Why Running Doesn’t Suck
MY JOURNEY to loving running was a tortuous one. It began at my small high school in Portland, Oregon, where the cross-country coach, often too short on athletes to field a competitive team, would poach members of the soccer team for important races. During my junior year, I was one of those reluctant recruits, and over the course of a half-dozen races I learned two lessons. The first was that I was reasonably fast but would never be a podium threat. The second? That running sucks.
I realize that statement doesn’t exactly square with the headline of this essay, but bear with me. After 25 years of lacing up my foam-cushioned shoes and heading out the door nearly every morning, I think I’ve collected a decent amount of wisdom about the sport, the most important of which is that you can’t skip over the part of running that sucks. You can learn to move through the discomfort of pushing yourself physically and the boredom of traveling the same neighborhood route for the 50th time, but on some level, on most days, there are long stretches during which even a slow jog can feel more like work than play. This is especially true when you’re just starting out, and it’s why a lot of people give up—or never fully commit in the first place. Who wants to subject themselves to that kind of suffering?
It’s a fair question, but with an undeniable answer: A lot of us. There are 55.9 million runners in the U.S. alone, according to market-data firm Statista. You see us on the streets every morning during your commute, and you should definitely join us. Ask a hundred runners why they’re out there and you’ll get close to a hundred different reasons. Motivation is a very personal thing. But there are a few common themes that keep people in the game, despite the suckitude.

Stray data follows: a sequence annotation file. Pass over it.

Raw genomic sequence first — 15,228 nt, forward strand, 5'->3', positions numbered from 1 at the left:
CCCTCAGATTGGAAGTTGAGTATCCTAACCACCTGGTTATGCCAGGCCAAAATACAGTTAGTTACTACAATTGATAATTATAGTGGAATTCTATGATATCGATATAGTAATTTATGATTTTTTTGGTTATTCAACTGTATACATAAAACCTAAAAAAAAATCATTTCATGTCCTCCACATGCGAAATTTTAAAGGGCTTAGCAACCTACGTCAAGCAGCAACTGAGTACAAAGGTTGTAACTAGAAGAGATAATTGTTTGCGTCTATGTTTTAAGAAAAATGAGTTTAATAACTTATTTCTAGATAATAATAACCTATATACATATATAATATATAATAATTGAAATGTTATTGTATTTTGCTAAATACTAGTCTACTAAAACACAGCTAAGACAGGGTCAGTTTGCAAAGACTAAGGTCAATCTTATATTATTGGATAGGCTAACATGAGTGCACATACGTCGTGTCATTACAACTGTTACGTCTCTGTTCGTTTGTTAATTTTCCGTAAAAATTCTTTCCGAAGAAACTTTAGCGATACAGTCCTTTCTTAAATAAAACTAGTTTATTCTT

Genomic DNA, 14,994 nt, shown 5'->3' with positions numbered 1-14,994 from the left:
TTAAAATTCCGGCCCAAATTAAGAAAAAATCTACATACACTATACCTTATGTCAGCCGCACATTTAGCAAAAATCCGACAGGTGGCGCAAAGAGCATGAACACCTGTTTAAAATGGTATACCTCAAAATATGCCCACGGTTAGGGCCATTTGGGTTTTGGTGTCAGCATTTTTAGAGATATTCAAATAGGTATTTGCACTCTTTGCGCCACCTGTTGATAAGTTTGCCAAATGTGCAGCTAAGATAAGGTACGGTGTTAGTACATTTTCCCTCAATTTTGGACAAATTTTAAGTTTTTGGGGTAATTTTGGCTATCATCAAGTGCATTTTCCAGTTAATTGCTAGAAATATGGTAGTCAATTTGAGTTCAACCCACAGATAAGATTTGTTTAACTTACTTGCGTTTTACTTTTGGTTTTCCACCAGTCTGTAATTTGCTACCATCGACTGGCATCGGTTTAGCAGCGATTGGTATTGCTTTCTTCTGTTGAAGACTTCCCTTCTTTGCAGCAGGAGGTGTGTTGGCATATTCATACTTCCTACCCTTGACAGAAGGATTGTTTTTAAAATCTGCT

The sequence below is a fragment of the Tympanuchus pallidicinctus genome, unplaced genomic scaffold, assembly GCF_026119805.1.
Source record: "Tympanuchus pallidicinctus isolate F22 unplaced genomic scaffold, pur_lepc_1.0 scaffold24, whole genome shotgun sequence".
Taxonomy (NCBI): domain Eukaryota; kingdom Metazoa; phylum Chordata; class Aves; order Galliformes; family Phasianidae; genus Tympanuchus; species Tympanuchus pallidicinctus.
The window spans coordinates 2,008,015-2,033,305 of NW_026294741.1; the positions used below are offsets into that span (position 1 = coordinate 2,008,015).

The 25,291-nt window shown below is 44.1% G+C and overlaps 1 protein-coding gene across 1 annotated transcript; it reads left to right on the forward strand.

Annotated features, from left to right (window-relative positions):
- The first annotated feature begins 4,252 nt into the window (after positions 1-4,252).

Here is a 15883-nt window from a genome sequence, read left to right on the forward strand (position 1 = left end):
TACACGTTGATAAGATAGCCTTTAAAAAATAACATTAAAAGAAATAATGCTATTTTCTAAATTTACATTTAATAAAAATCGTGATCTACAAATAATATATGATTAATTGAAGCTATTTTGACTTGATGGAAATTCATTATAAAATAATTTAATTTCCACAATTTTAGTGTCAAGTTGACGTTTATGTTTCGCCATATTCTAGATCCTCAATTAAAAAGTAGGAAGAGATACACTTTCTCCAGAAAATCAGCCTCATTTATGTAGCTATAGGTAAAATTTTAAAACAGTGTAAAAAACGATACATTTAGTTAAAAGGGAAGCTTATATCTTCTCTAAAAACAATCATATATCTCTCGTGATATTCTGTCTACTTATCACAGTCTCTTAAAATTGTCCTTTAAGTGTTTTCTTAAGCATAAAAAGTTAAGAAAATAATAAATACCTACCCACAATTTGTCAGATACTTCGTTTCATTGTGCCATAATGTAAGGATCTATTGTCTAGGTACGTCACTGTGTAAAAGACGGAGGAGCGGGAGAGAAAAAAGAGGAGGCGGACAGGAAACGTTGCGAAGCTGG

Running is the key to unlocking a life of adventure. The fitness base it builds translates to nearly every outdoor sport, from hiking to climbing to surfing. If you can run, almost everything else is easier.
Running has essentially no barriers to entry. There isn’t any expensive gear required. You can run in a cheap pair of Chuck Taylors and jorts. Or go barefoot if you like. No one in the running community cares if you’re wearing a simple cotton T-shirt or a $95 moisture-wicking performance top.
Even if you think you’re not a runner, you are. Maybe it’s been years, but you almost certainly know how to run. If you’re looking to start out, just run 100 yards down your block. Slowly. If that’s when it begins to suck, that’s OK. Walk for the rest of your “run.” Tomorrow try 150 yards. Congratulations—you’re now a runner. You don’t have to bag a marathon to call yourself that.
A good soul-cleansing run is accessible anywhere, at any time. Your running shoes won’t get a flat tire. Your daily run doesn’t depend on fresh snow or good surf. You can run when it’s zero degrees and when it’s 100 degrees. And you can set out from any front door—whether that’s your house or the hotel you’re staying at in Midtown Manhattan.
Those are the practical reasons to take up running. But here’s the truth: most of us, including me, learned to love running because it’s a drug. The so-called runner’s high—a shot of endocannabinoids that kicks in after 30 minutes or so—is real. It’s also free and healthy for everyone. String together a few runs and you’ll probably feel it. String together a few weeks’ worth and it will start to alter your brain chemistry. I know this because on the days I run, I have less anxiety, think through problems clearly, and remain unflappably optimistic. On the days I don’t run? Best to keep your distance. That’s what really motivates me to run every day, and why I think everyone else should, too. It’s why I can tell you that while there are things about running that will always suck, they don't really matter—that pushing through the suffering to achieve a goal, whether two miles or 26.2, is worth it. Because running will change your life.
posted Saturday November 20th